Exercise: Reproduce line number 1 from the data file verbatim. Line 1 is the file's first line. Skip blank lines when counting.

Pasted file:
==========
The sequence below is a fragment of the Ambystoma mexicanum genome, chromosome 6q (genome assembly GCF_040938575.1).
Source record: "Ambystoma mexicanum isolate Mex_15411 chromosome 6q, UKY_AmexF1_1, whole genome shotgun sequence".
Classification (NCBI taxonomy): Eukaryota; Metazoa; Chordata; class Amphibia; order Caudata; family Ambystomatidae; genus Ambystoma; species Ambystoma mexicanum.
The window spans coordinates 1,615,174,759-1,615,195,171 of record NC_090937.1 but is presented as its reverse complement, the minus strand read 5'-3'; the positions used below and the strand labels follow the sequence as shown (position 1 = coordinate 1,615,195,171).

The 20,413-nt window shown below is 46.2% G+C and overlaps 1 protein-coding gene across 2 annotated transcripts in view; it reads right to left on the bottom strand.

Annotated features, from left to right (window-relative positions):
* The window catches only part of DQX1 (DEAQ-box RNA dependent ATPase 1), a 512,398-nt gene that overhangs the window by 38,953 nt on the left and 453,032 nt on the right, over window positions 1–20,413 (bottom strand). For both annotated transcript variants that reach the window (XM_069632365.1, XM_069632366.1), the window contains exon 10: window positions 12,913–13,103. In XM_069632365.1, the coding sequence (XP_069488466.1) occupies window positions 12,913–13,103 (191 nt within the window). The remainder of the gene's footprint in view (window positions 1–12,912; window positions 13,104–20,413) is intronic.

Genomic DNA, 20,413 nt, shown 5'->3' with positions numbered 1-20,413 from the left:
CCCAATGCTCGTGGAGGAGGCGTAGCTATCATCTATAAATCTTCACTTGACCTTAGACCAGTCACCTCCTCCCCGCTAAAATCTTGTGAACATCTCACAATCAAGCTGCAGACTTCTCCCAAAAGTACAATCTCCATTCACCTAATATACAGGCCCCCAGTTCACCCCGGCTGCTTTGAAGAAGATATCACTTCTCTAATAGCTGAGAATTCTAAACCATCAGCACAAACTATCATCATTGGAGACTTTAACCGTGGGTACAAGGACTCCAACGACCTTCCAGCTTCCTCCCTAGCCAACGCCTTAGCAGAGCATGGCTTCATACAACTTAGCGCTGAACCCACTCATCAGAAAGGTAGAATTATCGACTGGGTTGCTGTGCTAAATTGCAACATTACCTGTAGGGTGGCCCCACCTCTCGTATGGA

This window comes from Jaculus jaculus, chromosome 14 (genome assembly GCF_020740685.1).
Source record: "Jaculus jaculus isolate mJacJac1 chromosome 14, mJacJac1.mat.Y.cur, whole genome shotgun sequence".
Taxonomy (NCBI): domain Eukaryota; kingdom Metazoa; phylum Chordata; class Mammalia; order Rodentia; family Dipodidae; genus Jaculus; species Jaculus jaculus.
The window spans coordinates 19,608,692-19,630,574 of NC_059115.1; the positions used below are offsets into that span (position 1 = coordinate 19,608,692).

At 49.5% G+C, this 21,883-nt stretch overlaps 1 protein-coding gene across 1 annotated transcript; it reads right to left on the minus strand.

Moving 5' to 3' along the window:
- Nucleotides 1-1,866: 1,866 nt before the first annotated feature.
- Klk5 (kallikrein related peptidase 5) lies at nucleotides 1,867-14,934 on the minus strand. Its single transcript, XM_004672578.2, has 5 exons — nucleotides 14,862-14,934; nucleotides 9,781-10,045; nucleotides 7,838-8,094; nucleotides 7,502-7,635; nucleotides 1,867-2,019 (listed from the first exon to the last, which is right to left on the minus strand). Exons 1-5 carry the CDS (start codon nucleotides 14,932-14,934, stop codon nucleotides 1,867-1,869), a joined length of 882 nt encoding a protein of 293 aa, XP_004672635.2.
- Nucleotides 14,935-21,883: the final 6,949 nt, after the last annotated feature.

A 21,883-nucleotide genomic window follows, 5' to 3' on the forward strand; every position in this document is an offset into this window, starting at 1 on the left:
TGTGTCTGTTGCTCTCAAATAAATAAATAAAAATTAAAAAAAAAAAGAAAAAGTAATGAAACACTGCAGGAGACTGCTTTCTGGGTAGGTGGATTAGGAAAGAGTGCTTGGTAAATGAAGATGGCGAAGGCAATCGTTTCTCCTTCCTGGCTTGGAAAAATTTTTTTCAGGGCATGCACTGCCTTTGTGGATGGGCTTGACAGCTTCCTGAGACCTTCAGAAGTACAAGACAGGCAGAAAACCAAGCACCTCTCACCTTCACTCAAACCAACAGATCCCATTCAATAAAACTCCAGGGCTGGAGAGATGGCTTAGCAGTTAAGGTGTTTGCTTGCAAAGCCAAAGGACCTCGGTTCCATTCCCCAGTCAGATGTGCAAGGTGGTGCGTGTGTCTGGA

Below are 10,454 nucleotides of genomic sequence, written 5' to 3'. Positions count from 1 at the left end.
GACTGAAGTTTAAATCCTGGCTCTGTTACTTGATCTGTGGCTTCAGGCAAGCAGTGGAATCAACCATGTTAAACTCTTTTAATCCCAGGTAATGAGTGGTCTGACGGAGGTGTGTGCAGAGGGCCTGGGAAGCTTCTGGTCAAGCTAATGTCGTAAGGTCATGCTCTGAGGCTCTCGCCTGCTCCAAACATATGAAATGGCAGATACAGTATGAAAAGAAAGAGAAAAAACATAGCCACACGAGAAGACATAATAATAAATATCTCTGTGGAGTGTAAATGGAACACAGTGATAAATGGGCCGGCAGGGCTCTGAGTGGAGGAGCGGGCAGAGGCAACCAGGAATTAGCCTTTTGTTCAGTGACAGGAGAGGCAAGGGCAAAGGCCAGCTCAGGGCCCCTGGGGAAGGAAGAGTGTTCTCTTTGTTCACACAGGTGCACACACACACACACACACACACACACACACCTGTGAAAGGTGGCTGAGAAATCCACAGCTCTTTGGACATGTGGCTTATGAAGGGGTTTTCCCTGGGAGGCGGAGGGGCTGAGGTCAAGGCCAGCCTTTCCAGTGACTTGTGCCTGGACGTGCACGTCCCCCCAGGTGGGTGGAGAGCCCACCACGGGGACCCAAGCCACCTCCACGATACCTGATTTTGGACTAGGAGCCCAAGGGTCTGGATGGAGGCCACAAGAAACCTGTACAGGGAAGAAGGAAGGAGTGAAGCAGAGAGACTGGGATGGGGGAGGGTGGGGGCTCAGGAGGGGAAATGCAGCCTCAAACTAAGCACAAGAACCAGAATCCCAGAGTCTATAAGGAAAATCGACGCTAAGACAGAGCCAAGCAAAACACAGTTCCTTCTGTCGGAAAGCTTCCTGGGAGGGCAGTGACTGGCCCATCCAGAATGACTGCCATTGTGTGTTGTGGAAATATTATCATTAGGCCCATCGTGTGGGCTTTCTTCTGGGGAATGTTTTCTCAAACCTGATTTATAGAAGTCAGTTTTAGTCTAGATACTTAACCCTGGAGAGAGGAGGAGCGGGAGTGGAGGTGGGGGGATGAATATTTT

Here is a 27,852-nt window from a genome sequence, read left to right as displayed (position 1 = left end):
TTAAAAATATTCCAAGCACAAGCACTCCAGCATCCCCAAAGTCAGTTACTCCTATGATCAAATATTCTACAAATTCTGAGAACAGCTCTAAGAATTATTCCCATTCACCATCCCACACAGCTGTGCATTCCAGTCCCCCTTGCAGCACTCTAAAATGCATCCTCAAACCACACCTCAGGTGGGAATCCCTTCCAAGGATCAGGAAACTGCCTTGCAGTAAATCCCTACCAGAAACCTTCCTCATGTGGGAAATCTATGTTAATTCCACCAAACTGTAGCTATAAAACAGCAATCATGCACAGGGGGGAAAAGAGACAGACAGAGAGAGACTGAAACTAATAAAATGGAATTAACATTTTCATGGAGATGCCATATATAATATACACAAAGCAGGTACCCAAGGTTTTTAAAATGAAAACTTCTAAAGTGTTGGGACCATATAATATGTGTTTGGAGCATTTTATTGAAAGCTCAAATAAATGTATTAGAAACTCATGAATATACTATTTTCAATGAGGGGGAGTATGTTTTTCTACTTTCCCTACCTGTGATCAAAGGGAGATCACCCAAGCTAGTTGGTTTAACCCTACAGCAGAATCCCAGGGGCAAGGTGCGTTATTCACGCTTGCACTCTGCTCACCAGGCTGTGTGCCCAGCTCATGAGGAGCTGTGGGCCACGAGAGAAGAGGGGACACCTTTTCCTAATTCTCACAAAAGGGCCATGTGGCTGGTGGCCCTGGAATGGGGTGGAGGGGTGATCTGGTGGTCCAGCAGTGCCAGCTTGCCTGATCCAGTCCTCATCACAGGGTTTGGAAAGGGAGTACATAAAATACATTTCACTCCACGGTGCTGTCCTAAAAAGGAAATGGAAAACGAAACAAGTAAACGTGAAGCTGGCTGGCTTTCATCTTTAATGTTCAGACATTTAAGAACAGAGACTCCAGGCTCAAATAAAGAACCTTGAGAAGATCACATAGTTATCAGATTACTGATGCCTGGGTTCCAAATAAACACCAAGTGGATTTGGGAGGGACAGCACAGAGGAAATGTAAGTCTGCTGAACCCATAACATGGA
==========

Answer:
The sequence below is a fragment of the Ambystoma mexicanum genome, chromosome 6q (genome assembly GCF_040938575.1).